It goes from bad to worse when you consider the performances of two other “new” guys – Derrick Favors and Johan Petro. First Favors (0 points, 5 rebounds). As Devin told us earlier, this is nothing to freak out about, but it’s clear that this kid is not going to be good to go for the season opener. While this would be less consequential if Troy Murphy wasn’t out indefinitely to start the season, Favors is going to be forced into some playing time just by the sheer fact that the Nets have so little depth at the PF position. Humphries is serviceable for 10-15 minutes a game tops, and who knows how much Joe Smith has left in his tank after 15 years in the NBA. So the pressure falls on Favors, like it or not. Trying to spin things into a positive, I thought a lot of Favors issues earlier today were byproducts of him being tentative. On the defensive end, he looks like he’s bit spooked by his summer league and early preseason foul issues, so he’s not getting enough of a body in the post. On the offensive end, he’s just not experienced enough to create his own shot, settling too much for fadeaways and contested jumpers. While Favors is on the floor, the Nets haven’t looked too terribly active on the fast break, which costs him some points there. He also looks a little jumpy on tip/garbage bucket opportunities. This will come in time, time that Avery Johnson seems inclined (and based on injuries, now forced) to give Favors.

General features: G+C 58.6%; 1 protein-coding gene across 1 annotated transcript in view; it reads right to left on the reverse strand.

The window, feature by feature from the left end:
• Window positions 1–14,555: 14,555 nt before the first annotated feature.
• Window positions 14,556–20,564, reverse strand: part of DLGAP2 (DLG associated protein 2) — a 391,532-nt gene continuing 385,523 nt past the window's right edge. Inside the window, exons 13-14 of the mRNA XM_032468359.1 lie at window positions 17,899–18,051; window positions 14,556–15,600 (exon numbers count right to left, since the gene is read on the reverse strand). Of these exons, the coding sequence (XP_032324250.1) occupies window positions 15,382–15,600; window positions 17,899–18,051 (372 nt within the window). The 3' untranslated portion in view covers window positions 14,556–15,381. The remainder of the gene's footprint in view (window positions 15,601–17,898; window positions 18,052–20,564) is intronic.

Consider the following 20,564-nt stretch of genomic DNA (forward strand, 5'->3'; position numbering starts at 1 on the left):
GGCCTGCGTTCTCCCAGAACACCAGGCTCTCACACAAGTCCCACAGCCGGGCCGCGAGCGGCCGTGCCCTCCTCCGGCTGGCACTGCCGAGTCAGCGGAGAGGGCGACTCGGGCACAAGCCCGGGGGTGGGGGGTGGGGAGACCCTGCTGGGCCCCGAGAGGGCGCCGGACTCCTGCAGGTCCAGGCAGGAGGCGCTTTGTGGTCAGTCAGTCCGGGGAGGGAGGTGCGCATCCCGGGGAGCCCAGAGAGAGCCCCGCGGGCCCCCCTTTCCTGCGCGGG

Petro’s issues (0 points, 1 rebound in 7 minutes), while frustrating, are less consequential. Yes, Petro completely missed the rim on his one shot, a hook shot a few feet out in the first quarter. He doesn’t look terrible defensively though I’m still trying to wrap my head around why the front office decided to bring this guy in for the price they did. His contract is certainly not an albatross, but he hasn’t done much in the past that’s inspiring, and what little I’ve seen of him in the preseason has left me non-plussed. If Murphy can get healthy, the Nets may not even need Petro off the bench, but again, for now, there are few other options.